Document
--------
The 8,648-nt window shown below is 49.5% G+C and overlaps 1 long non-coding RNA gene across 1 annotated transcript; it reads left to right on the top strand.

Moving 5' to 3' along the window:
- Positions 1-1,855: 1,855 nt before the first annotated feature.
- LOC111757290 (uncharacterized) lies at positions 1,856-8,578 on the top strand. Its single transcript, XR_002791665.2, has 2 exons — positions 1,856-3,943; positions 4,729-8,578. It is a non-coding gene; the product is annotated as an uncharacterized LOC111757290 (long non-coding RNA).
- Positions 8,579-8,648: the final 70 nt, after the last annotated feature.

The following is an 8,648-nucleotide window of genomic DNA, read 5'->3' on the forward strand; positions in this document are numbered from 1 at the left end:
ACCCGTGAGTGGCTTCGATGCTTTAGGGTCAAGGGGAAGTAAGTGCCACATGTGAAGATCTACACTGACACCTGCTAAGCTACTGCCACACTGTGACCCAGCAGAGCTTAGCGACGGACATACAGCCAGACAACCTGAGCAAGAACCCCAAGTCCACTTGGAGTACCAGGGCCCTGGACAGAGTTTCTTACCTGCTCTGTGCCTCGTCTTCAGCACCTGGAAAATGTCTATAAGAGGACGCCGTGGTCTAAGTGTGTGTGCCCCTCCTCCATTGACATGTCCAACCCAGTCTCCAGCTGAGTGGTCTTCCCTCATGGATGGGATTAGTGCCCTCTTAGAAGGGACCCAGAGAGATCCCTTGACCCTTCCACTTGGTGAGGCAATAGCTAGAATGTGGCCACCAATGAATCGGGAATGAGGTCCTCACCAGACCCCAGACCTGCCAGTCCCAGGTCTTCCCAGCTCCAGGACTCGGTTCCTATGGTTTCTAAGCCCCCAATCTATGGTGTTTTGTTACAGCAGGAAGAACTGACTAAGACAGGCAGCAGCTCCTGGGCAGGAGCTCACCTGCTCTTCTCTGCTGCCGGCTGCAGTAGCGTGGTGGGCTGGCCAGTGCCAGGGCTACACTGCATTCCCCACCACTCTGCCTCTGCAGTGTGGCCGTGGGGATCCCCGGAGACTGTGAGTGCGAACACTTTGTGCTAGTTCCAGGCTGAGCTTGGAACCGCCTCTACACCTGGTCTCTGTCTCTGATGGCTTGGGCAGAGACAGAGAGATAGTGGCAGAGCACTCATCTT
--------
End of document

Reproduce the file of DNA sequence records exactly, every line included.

The 8,648-nt window shown below is 49.5% G+C and overlaps 1 long non-coding RNA gene across 1 annotated transcript; it reads left to right on the top strand.

Moving 5' to 3' along the window:
- Positions 1-1,855: 1,855 nt before the first annotated feature.
- LOC111757290 (uncharacterized) lies at positions 1,856-8,578 on the top strand. Its single transcript, XR_002791665.2, has 2 exons — positions 1,856-3,943; positions 4,729-8,578. It is a non-coding gene; the product is annotated as an uncharacterized LOC111757290 (long non-coding RNA).
- Positions 8,579-8,648: the final 70 nt, after the last annotated feature.

The following is an 8,648-nucleotide window of genomic DNA, read 5'->3' on the forward strand; positions in this document are numbered from 1 at the left end:
ACCCGTGAGTGGCTTCGATGCTTTAGGGTCAAGGGGAAGTAAGTGCCACATGTGAAGATCTACACTGACACCTGCTAAGCTACTGCCACACTGTGACCCAGCAGAGCTTAGCGACGGACATACAGCCAGACAACCTGAGCAAGAACCCCAAGTCCACTTGGAGTACCAGGGCCCTGGACAGAGTTTCTTACCTGCTCTGTGCCTCGTCTTCAGCACCTGGAAAATGTCTATAAGAGGACGCCGTGGTCTAAGTGTGTGTGCCCCTCCTCCATTGACATGTCCAACCCAGTCTCCAGCTGAGTGGTCTTCCCTCATGGATGGGATTAGTGCCCTCTTAGAAGGGACCCAGAGAGATCCCTTGACCCTTCCACTTGGTGAGGCAATAGCTAGAATGTGGCCACCAATGAATCGGGAATGAGGTCCTCACCAGACCCCAGACCTGCCAGTCCCAGGTCTTCCCAGCTCCAGGACTCGGTTCCTATGGTTTCTAAGCCCCCAATCTATGGTGTTTTGTTACAGCAGGAAGAACTGACTAAGACAGGCAGCAGCTCCTGGGCAGGAGCTCACCTGCTCTTCTCTGCTGCCGGCTGCAGTAGCGTGGTGGGCTGGCCAGTGCCAGGGCTACACTGCATTCCCCACCACTCTGCCTCTGCAGTGTGGCCGTGGGGATCCCCGGAGACTGTGAGTGCGAACACTTTGTGCTAGTTCCAGGCTGAGCTTGGAACCGCCTCTACACCTGGTCTCTGTCTCTGATGGCTTGGGCAGAGACAGAGAGATAGTGGCAGAGCACTCATCTT